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Showtime’s ‘The Kings’ zeroes in on Marvin Hagler’s biggest victories and devastating loss to Sugar Ray Leonard

Marvin Hagler (left) lost his April 1987 fight to Sugar Ray Leonard by split decision, a controversy that still hasn't been laid to rest despite Hagler's death earlier this year.
Marvin Hagler (left) lost his April 1987 fight to Sugar Ray Leonard by split decision, a controversy that still hasn't been laid to rest despite Hagler's death earlier this year.LENNOX MCLENDON

The final two episodes of “The Kings” will deliver a focus on Brockton’s Marvin Hagler that local fans might be hoping for after watching the first two installments of the Showtime series.

Episode 3 of the four-part documentary on Hagler, Sugar Ray Leonard, Thomas Hearns, and Roberto Duran airs Sunday at 8 p.m., and features Hagler’s two highest-profile victories, over Duran and Hearns.

The final episode airs the following Sunday, June 27, and includes Hagler’s clash with Leonard. While it reopens some of the old wounds Hagler’s followers felt after his controversial split-decision loss, fans would be doing themselves a disservice to not watch it.

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There for it all were legendary broadcasters Barry Tompkins and Tim Ryan, who called many of the fights in that era.

Tompkins called Hagler’s bout with Duran in November 1983, with Leonard serving as the color commentator. Hagler trailed after 13 rounds, but rallied to win the 14th and 15th to take a split decision. Tompkins recalled how, after the decision was announced, Duran walked over to where he and Leonard were ringside, stuck his head between the ropes and said to Leonard: “You can beat this guy.”

“There’s no doubt in my mind that that was when Ray decided, ‘I’m going to fight this guy,’ ” said Tompkins, who at 81 still calls fights for Showtime’s ShoBox series.

A few months later, Tompkins and Leonard were in Florida, preparing to call a Hector Camacho fight, when Leonard asked Tompkins to meet him for lunch.

It was then that Leonard laid out his plan to beat Hagler.

“You have to fight three times in every round for 15 seconds at a time,” Leonard told Tompkins.

“ ’You have to start the round with a flurry, somewhere in the middle of the round, you have to have a flurry, and then you’ve got to end the round with a flurry, and you’ll steal the fight,’ ” Tompkins recalled Leonard explaining. “That’s exactly what he did. He stole the fight.”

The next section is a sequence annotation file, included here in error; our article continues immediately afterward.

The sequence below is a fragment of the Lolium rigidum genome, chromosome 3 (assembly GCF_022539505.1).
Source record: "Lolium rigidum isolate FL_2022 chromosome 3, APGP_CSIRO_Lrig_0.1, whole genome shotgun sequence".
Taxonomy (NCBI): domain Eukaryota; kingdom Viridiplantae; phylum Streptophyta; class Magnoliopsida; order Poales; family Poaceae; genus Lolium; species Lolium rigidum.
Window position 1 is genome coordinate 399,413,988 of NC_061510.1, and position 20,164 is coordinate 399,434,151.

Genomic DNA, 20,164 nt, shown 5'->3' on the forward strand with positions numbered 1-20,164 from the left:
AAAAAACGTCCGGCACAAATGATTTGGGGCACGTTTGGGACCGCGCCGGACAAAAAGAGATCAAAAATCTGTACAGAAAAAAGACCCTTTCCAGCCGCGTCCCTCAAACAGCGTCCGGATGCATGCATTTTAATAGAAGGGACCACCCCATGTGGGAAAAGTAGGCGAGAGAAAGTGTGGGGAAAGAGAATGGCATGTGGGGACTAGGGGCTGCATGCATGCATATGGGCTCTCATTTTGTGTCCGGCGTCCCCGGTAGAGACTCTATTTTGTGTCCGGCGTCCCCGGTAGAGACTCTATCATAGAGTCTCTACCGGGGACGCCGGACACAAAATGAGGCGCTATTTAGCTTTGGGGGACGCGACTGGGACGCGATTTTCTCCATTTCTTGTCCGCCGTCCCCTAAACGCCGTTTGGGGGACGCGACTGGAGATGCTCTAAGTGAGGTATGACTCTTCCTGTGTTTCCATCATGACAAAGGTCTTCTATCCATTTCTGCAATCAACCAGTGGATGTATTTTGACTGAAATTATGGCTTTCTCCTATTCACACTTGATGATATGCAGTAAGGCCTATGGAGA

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Not everyone agreed with that decision, which Leonard would soon come to find out. Shortly after the post-fight press conference, he sought the opinion of Ryan and the late Gil Clancy, who called the fight for CBS.

Ryan, 82 and retired from announcing, shared the story, which he also wrote about in his book, “On Someone Else’s Nickel: A life in television, sports and travel.”

“Ray had done a little bit of commentary with us, and we had done a number of his fights, so we had built a relationship with him,” said Ryan. “He’s a personable guy. He’s easy to be around and enjoy his company.

“So he asked us: ‘How did you score it?’ ”

Ryan told Leonard he had Hagler winning by a close margin. Clancy had Leonard with a close win, but told the fighter it could have just as easily gone the other way. The trio arranged to get together and watch the fight again. They scored every round, with Leonard pleading his case every time Ryan scored a round for Hagler.

“He absolutely wanted to know how we scored it, because he knew it was a disputed result himself,” said Ryan. “He understood the case could’ve been made for Marvin.”

Tompkins scored the fight for Leonard, while fellow Hall of Fame broadcaster Al Bernstein gave it to Hagler.

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“That fight, more than any other fight I’ve done, to this day, people ask me, ‘Who won that fight?’ ” said Tompkins. “It probably happens a dozen times a year. It’s amazing, and everyone has an opinion.”

The one thing most agree on: judge JoJo Guerra botched the scoring. While judge Lou Filippo scored the fight 115–113 for Hagler and judge Dave Moretti had the fight 115–113 for Leonard, Guerra scored it 118-110 for Leonard.

“Everybody thought that was ludicrous,” said Ryan. “How do you explain that? People can make up their own nefarious reasons, but it was just ridiculous. It begs the old question: ‘What fight was he watching?’ ”

Stung by the loss, Hagler never entered the ring again, although he would work with both Ryan and Tompkins as a commentator for several fights, including Hearns-Leonard II.

“Marvin really had some chops as a color commentator. He really did,” said Tompkins. “The further removed he got from the sport, he would have been better and better. I guess it was something he never really wanted to pursue.”

That Hagler died just months before the documentary aired is tragic, said Tompkins.

“I have to tell you, I loved Marvin Hagler, both as a person and as a fighter,” he said. “And I feel as though, because of that fight, he’s never going to get his just due as one of the great middleweights, which I really believed he was.

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“There was really something charming about him that I always not only admired, but thought, ‘What a great character, in so many ways.’

“Marvin was so much more real than Ray, and almost any fighter. I hope that all of this now gets people to see not only what a great fighter he was, but also a really solid individual.”


Follow Andrew Mahoney on Twitter @GlobeMahoney.